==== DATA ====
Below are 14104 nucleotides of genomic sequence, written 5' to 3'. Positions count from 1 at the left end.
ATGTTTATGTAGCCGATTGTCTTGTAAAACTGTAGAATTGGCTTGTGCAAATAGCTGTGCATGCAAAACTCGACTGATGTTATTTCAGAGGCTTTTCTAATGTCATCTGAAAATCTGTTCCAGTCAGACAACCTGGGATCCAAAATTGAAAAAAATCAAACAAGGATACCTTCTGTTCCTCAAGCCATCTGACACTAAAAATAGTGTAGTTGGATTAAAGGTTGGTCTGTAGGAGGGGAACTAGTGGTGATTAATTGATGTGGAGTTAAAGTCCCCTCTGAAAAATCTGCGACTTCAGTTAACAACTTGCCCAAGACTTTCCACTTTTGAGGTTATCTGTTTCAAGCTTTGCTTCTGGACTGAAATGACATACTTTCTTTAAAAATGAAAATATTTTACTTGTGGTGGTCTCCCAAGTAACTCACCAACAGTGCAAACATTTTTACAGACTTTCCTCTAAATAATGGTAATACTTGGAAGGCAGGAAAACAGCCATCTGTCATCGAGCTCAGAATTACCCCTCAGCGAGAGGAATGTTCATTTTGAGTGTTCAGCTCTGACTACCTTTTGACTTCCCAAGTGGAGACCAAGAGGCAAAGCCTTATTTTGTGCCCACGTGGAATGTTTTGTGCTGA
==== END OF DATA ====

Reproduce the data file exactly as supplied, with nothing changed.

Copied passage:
Below are 14104 nucleotides of genomic sequence, written 5' to 3'. Positions count from 1 at the left end.
ATGTTTATGTAGCCGATTGTCTTGTAAAACTGTAGAATTGGCTTGTGCAAATAGCTGTGCATGCAAAACTCGACTGATGTTATTTCAGAGGCTTTTCTAATGTCATCTGAAAATCTGTTCCAGTCAGACAACCTGGGATCCAAAATTGAAAAAAATCAAACAAGGATACCTTCTGTTCCTCAAGCCATCTGACACTAAAAATAGTGTAGTTGGATTAAAGGTTGGTCTGTAGGAGGGGAACTAGTGGTGATTAATTGATGTGGAGTTAAAGTCCCCTCTGAAAAATCTGCGACTTCAGTTAACAACTTGCCCAAGACTTTCCACTTTTGAGGTTATCTGTTTCAAGCTTTGCTTCTGGACTGAAATGACATACTTTCTTTAAAAATGAAAATATTTTACTTGTGGTGGTCTCCCAAGTAACTCACCAACAGTGCAAACATTTTTACAGACTTTCCTCTAAATAATGGTAATACTTGGAAGGCAGGAAAACAGCCATCTGTCATCGAGCTCAGAATTACCCCTCAGCGAGAGGAATGTTCATTTTGAGTGTTCAGCTCTGACTACCTTTTGACTTCCCAAGTGGAGACCAAGAGGCAAAGCCTTATTTTGTGCCCACGTGGAATGTTTTGTGCTGA